The Governor is, by and large, a pretty predictable guy. Since the Governor is trying to fashion himself as a textbook conservative -- smaller government, no new taxes, family values -- it's usually pretty easy to guess where the Governor will land on any given issue.
$7.5 million for women's health? It was never going to happen, because there was a scintilla of a hint that the money would support (but not fund) abortions.
Millionaires' Tax? No brainer. It was never going to happen.
But this predictability makes the exceptions stand out all the more. It was surprising when the Governor dropped his insistence on a Constitutional amendment to cap property tax increases. Pragmatic and effective, yes, but surprising.
And when a pattern starts to emerge in the Governor's surprises, I grab onto them like tea leaves in a very dry cup. And here's what has my attention now.
1. After initially proposing to cut it, the Governor found $55.5 million dollars to fund the Pharmaceutical Assistance for the Aged and Disabled program. The money came from changes to Medicare Part D under ObamaCare, higher rebates from drug manufacturers to the State and increased use of generic drugs by seniors.
2. When 950 people were dropped from New Jersey's AIDS Drugs Assistance Program, the Governor found a way to replace the $7.9 million needed to allow these people to continue to receive their life-saving drugs, $2.9 million from a new Federal grant program and $5 million from additional rebates from pharmaceutical companies. While this proposal would cover AIDS drugs, it would not cover any other drugs AIDS patients may need to counter the side effects of treatment.
What do these two things have in common? On the political front, both moves by the Governor allowed him to score points against Democrats. One of the stated rationales for the Millionaires' Tax was to fund the Pharamceutical Assistance for the Aged and Disabled program. By finding the money for the program, the Governor removed that piece of the Democrat's argument.
The Governor's announcement regarding AIDS drugs came a day after Sen. Joseph Vitale, a member of the Governor’s Advisory Council on HIV/AIDS, issued a public statement asserting that the expected increase in pharmaceutical rebates would be enough to maintain the ADAP program, meaning that AIDS patients would continue to receive all their current medications. In making his announcement, the Governor accused Sen. Vitale of playing politics with people's lives, saying that had the Sen. picked up the phone to call the Governor, the Sen. could have saved the paper the letter was written on. Of course, if the Governor had told the Governor's Advisory Council on HIV/ AIDS that a fix was in the works, things also would have been different. And if the Governor had found the fix BEFORE sending out letters to patients telling them they were being cut off at the end of July, this whole brouhaha could have been avoided.
So, it seems that the Governor will find the money for pharmaceuticals if it means he gets to score political points against Democratic legislators.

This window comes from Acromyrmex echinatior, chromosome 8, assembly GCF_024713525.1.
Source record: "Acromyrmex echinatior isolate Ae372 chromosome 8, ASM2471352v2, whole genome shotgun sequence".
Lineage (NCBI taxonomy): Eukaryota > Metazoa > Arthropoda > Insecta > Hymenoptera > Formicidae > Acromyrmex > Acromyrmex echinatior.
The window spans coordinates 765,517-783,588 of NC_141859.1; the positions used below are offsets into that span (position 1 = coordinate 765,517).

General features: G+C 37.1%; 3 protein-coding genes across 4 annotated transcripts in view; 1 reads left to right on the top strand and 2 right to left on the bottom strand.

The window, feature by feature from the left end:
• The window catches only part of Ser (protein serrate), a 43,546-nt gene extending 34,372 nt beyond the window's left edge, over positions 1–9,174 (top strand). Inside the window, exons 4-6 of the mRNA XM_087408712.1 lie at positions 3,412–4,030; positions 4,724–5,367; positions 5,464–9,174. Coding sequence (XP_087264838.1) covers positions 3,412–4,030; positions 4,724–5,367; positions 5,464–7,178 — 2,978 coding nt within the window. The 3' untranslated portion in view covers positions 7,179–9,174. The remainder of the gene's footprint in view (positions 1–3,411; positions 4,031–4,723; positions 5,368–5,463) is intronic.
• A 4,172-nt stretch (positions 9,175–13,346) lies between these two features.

Also, while women's health is a decidedly liberal cause, prescriptions for seniors is neither conservative nor liberal. So funding prescriptions for seniors is politically productive for the Governor. And support for AIDS patients plays well in communities of color and in the churches of Camden and Newark, where the AIDS epidemic is thriving in New Jersey.
So, it seems that the Governor will find the money for health care if it is for a key voting bloc, such as seniors and communities of color, but not for anything associated with abortion.
Another coincidence is how the Governor funded both initiatives -- federal funds plus pharmaceutical rebates. And in both instances, the Governor claims to have "found" new Federal funds and "negotiated" increased rebates.
But at least with respect to AIDS drugs, the increased rebates were negotiated by the National Alliance of State and Territorial AIDS Directors -- not the Governor. That's how Sen. Vitale and the Advisory Committee knew about them. And as for new Federal grants for AIDS meds, that was announced in early July. In other words, the Governor didn't do anything except admit that cuts to ADAP were unnecessary.
And with respect to PAAD, the ObamaCare money was available before the Governor decided to cut the program. I can't say for sure about the pharmaceutical rebates, but clearly to some extent the Governor merely acknowledged the existence of money he had previously chosen to ignore.
So, it seems that the Governor is not telling the truth about how he funded these pharmaceutical access programs, or why. And what remains totally unclear is why both of these "surprises" had to do with pharmaceuticals. I mean, isn't there anything else the Governor has found a way to save, something that does not rely on ObamaCare and pharmaceutical company rebates?
Personally, I'm happy that seniors are getting their PAAD benefits and that AIDS patients are getting some of the medication they need. I just wish that the Governor was doing the right thing for the right reason. Because being able to consistantly expect the Governor to do the right thing for the right reason would restore my faith in government, which is being sorely tested these days.